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Volkswagen Senior Manager Oliver Schmidt Sentenced To Seven Years

Volkswagen Senior Manager Oliver Schmidt Sentenced To Seven Years

Volkswagen senior manager Oliver Schmidt has been sentenced to seven years in a US prison for concealing software that was used to evade pollution limits on almost 600,000 diesel vehicles.

Schmidt is one of eight people charged by US authorities in the emissions scandal, which involved installing software in around 500,000 Volkswagen 2.0-liter diesel vehicles sold in the United States from 2009 through 2015 to make USA authorities believe the vehicles met USA emissions standards. But he didn't disclose rogue software that had long fooled authorities into believing that VW was meeting emissions rules on almost 600,000 vehicles.

The government said he later misled United States investigators and destroyed documents.

Prosecutors say Schmidt, a German national, lied to USA environmental authorities, lied to investigators and encouraged others at VW to destroy arguments. "Your goal was to impress senior management". "You saw this as your opportunity to shine. and climb the corporate ladder at VW".

A study published in May found that excess nitrogen oxide from improperly configured diesel vehicles had contributed to about 38,000 premature deaths worldwide in 2015. Justice Department prosecutor Ben Singer called it the "height of irony".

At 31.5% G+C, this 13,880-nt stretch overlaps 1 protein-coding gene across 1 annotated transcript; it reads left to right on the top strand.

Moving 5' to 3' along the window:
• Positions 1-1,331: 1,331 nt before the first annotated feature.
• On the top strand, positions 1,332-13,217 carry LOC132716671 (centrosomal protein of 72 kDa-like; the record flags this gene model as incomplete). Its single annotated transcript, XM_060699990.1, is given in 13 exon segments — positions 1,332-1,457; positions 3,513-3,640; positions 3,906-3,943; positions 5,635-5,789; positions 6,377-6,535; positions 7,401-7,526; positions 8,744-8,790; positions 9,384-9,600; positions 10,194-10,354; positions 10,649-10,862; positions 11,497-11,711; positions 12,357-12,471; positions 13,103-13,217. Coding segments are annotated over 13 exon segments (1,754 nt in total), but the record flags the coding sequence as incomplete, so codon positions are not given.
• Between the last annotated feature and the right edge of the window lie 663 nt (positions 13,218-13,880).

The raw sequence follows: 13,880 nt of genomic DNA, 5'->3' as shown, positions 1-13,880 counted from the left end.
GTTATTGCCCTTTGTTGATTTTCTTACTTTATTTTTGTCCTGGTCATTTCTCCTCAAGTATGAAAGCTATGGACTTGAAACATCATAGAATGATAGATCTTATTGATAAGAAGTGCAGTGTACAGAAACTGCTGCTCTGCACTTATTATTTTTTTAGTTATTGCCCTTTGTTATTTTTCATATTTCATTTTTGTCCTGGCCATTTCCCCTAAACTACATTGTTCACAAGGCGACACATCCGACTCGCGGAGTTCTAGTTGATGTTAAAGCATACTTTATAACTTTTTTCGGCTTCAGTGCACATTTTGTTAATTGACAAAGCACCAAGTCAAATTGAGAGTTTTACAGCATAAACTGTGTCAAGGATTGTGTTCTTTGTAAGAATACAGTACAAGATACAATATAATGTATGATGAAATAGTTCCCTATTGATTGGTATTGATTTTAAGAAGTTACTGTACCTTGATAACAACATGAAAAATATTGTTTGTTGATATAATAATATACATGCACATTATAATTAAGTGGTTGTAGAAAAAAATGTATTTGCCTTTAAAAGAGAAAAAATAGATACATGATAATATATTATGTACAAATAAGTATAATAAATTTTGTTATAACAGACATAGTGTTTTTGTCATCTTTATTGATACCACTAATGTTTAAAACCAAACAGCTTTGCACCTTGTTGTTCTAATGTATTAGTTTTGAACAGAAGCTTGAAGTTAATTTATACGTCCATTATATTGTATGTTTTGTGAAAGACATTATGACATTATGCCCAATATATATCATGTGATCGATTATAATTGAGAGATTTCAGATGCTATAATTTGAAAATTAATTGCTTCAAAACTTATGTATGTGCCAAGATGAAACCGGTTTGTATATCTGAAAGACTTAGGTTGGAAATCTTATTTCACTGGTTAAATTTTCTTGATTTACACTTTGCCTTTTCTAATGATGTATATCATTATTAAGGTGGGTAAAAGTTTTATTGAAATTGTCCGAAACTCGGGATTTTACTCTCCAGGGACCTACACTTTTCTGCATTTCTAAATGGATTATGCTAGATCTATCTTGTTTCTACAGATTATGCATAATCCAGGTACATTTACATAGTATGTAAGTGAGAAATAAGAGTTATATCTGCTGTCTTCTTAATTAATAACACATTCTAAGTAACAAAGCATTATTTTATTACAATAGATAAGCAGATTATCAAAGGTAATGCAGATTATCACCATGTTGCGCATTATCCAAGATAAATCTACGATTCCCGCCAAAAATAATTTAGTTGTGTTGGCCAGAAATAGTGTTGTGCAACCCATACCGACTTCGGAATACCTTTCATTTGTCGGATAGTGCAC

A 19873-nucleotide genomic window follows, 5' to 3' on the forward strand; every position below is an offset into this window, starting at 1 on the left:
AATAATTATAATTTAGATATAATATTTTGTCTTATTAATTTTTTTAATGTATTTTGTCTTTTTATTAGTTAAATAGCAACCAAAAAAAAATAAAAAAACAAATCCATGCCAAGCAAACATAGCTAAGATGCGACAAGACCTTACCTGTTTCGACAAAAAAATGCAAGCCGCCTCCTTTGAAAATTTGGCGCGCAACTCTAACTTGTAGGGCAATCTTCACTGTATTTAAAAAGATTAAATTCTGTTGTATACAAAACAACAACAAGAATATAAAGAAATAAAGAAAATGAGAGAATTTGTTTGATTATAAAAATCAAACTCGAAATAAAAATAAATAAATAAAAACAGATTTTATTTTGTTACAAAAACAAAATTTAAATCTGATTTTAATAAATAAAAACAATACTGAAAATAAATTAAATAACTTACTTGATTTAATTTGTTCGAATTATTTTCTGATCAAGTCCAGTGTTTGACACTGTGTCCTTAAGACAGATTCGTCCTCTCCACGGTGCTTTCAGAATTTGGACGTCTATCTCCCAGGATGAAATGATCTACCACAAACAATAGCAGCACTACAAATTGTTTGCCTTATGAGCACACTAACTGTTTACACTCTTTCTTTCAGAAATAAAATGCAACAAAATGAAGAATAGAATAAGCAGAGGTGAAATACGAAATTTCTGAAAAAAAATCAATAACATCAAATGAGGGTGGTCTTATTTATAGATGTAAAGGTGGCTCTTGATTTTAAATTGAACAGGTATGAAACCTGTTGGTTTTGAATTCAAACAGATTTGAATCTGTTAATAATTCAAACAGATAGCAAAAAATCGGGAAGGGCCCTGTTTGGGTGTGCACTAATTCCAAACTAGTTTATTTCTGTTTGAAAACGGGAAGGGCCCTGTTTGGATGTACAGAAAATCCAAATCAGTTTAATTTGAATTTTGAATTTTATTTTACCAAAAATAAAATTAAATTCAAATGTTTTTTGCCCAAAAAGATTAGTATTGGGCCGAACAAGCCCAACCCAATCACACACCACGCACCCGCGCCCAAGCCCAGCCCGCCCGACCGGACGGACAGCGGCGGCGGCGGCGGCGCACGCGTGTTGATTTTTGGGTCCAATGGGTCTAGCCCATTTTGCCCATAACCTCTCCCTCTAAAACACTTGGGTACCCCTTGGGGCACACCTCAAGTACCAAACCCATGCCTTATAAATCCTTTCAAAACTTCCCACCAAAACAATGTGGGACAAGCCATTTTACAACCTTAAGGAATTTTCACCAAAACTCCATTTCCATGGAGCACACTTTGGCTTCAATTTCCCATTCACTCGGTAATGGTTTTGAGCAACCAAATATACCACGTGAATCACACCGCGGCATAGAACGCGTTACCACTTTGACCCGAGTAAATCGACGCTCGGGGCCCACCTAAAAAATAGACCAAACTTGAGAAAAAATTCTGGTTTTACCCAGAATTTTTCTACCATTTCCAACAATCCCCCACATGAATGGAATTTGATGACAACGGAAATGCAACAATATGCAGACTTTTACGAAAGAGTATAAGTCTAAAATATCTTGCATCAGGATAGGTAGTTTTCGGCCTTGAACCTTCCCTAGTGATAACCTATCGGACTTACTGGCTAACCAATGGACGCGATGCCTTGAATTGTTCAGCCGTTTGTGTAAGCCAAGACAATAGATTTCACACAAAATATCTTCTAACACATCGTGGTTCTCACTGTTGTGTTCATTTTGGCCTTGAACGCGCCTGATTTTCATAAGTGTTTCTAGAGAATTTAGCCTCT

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"For the disruption of my life, I only have to blame myself".

He is the highest-ranking VW employee to be convicted in the scheme in the USA and the chances that the U.S. authorities will prosecute more senior VW executives are slim as most are in Germany, which is unlikely to extradite its citizens to stand trial in the US.

Engineer James Liang cooperated with the Federal Bureau of Investigation and was sentenced to 40 months in prison last summer. Among them is Heinz-Jakob Neusser, who was described as Schmidt's boss.

Volkswagen Group, the umbrella company that owns VW, Audi, and Porsche, has paid about $30 billion in fines and buyback costs since regulators discovered it was including emissions-cheating software on its diesel vehicles. But Singer noted that Schmidt still purposely "lied and deceived".

Last week, Schmidt's attorneys made a last-minute bid requesting a lighter sentence for Schmidt: 40 months of supervised release and a $100,000 fine. Only one other VW employee has been sentenced in connection with the emissions scandal: former engineer James Liang, who received 40 months in prison and two years of supervised release as the result of his plea deal.